Klondike Bluffs, where a heavenly mountain bike area north of Moab was developed barely a decade ago, appears to be going to hell — if it hasn’t arrived there already.
These public lands, sandwiched between U.S. 191 and Arches National Park, remain premier places to ride and view dinosaur tracks, but dispersed camping has taken a serious toll on the land and degraded the visitor experience.
Campers drive over soft soils in search of sites to pitch a tent, flatten vegetation, and leave behind mounds of fetid waste, according to the Bureau of Land Management’s environmental assessment of a proposal to consolidate dispersed camping into designated sites.
“The end goal is to provide sustainable camping opportunities where visitors have a good experience and resources are protected,” said agency spokeswoman Lisa Bryant. “It has gotten to the point that we have impacts to human health and safety. It’s just not sustainable. We want to create a situation where people want to camp there.”
The BLM is seeking public input on the assessment through April 15.
With skyrocketing recreational use, dispersed camping is spreading, some might say metastasizing, around Moab’s biking and climbing destinations, but it is particularly messy at the busy Klondike Bluffs, which also boasts popular dinosaur fossil sites, such as the Copper Ridge Sauropod Trail.
“Once a place is popular, it is not providing good service to let it be a free-for-all,” said Moab business leader Ashley Korenblat, owner of Western Spirit Cycling. “If you have nostalgia for a backcountry place, you might have to drive farther and walk in on your feet.”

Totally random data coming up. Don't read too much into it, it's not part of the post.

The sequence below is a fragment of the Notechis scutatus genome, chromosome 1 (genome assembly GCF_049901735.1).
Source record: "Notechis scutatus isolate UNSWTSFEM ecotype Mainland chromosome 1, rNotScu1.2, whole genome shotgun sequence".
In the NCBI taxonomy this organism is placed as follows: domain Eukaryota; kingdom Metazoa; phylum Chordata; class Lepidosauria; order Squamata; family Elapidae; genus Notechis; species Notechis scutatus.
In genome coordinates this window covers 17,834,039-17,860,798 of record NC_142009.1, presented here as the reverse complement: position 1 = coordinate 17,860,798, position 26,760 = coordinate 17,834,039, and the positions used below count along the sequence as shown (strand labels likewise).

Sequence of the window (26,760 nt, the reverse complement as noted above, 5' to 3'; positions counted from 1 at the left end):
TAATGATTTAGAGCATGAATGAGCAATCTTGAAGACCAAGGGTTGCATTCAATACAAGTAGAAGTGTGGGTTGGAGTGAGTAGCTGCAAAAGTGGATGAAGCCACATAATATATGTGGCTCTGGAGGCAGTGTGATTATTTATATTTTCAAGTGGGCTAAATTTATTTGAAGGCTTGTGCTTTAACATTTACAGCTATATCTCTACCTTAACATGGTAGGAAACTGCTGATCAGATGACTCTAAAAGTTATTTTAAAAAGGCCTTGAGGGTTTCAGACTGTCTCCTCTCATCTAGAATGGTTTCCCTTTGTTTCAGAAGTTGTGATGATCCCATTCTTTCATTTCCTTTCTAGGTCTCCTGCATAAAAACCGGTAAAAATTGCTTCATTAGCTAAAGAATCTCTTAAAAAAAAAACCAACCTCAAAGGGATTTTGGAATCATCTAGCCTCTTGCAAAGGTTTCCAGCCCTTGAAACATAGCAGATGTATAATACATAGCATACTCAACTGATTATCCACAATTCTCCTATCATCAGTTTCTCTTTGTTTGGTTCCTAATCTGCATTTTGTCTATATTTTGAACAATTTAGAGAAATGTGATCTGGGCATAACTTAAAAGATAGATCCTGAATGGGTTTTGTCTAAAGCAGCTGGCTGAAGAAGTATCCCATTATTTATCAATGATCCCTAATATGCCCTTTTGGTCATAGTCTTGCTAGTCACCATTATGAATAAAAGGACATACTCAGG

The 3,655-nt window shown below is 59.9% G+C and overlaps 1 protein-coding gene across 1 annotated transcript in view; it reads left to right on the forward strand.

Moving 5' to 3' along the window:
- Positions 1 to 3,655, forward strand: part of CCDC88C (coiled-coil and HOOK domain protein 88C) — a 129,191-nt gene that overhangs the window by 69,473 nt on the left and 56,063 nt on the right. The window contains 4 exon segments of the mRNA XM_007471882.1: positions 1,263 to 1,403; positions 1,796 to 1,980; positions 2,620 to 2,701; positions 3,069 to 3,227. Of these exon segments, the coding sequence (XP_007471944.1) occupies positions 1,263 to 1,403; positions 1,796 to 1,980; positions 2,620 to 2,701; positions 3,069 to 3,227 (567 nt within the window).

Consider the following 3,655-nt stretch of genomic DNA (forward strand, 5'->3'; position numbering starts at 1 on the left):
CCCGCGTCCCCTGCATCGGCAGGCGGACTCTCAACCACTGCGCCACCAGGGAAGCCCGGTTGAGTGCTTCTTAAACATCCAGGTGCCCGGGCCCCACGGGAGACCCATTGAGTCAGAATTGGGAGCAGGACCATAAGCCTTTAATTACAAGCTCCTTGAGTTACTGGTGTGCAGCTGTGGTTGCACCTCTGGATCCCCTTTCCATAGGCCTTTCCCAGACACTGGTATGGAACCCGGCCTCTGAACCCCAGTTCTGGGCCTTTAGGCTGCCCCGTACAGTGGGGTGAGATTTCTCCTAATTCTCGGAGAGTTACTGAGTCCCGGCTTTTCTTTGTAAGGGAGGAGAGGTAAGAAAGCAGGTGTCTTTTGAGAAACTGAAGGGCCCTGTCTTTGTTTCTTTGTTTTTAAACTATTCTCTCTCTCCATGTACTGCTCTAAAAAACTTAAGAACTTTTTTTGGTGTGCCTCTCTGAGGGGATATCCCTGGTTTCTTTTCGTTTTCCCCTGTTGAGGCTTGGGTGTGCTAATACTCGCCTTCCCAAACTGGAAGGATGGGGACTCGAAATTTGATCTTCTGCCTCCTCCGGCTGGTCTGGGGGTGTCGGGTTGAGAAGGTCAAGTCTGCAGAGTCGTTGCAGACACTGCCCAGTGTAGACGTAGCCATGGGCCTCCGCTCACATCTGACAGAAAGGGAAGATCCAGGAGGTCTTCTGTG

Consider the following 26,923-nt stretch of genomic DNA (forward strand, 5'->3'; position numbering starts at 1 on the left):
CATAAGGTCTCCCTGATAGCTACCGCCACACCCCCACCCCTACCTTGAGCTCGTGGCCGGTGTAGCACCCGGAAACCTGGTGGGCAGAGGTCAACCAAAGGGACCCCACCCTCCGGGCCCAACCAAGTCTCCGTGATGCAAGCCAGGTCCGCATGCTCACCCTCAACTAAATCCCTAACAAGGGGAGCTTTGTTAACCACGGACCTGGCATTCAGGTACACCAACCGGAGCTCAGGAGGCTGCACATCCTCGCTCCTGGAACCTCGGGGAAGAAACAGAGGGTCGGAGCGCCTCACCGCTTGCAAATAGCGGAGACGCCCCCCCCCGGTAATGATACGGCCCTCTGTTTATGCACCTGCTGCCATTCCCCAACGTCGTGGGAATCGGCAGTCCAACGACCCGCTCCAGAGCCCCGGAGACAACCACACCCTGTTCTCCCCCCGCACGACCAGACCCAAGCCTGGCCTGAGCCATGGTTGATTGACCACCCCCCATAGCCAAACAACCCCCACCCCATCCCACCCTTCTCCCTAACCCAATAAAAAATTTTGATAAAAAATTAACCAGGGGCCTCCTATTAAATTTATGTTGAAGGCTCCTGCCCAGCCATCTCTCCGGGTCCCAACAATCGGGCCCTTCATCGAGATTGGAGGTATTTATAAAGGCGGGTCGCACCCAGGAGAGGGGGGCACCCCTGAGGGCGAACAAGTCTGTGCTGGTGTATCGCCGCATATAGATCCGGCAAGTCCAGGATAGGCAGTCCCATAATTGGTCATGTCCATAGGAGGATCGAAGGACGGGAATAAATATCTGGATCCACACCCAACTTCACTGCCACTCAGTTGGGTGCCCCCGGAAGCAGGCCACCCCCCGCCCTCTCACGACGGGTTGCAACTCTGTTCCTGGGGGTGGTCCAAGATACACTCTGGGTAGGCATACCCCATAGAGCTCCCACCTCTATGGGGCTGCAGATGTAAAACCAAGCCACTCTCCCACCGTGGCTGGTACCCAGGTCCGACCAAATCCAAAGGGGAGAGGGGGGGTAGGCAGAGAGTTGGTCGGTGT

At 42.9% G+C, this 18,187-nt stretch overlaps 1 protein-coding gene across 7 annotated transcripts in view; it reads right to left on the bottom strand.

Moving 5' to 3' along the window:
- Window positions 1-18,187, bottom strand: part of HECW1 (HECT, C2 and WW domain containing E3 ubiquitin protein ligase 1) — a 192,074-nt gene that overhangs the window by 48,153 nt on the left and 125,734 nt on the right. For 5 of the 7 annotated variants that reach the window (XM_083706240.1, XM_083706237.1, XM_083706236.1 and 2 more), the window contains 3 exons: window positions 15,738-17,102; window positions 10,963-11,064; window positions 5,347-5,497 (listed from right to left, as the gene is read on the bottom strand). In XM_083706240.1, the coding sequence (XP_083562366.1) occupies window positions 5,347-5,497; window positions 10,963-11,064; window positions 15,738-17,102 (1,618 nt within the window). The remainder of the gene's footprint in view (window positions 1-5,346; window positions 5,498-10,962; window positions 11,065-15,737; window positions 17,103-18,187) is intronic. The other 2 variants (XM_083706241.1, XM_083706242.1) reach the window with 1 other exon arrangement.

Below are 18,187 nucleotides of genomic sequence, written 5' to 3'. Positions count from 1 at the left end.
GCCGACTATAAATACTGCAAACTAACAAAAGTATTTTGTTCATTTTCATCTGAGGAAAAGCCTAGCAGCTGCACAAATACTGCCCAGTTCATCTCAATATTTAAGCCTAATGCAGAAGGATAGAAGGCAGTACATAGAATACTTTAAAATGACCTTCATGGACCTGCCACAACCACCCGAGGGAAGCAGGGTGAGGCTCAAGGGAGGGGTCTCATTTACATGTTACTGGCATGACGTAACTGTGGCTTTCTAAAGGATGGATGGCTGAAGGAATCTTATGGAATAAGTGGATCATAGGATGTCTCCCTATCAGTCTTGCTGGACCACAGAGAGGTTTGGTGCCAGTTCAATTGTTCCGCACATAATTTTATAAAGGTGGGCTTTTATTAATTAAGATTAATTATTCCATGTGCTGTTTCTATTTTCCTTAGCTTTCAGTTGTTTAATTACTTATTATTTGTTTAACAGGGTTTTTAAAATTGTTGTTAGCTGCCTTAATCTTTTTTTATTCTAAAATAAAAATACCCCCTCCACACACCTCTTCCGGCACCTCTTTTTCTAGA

In the past decade, recreational visits have more than doubled to 3 million people a year on the 1.8 million acres the BLM’s Moab Field Office administers around Canyonlands and Arches National parks, along the Colorado River and under the La Sal Mountains.
But the infrastructure to accommodate that action has hardly kept pace. Visitors, meanwhile, like to camp near the places they ride, climb, BASE jump, slackline and hike. As a result, Klondike Bluffs and places along Mineral Bottom Road and Hell Roaring Canyon have become overrun with car campers.
Designated camping — once funding is secured — would improve the experience for everyone, according to Korenblat, a leading proponent of human-powered recreation on public land.
“If you are camping near a recreation asset, it would be good to know no one is going to come through your campsite," she said. “In those situations, you want to know what to expect and what the rules are, and you can have a great time.”
On busy weekends at Klondike, no one knows what to expect. Campers’ vehicles frequently clog the Copper Ridge trailhead parking lot so there is nowhere for fossil seekers to park.
“Recreationists utilizing the area for biking or for dinosaur-site viewing have complained that the level of dispersed camping has damaged their recreation experience,” states the BLM’s environmental assessment. “Bikers especially have complained that a 'world-class resource’ (biking trails) are being diminished by the presence of dispersed campers all along the trails.”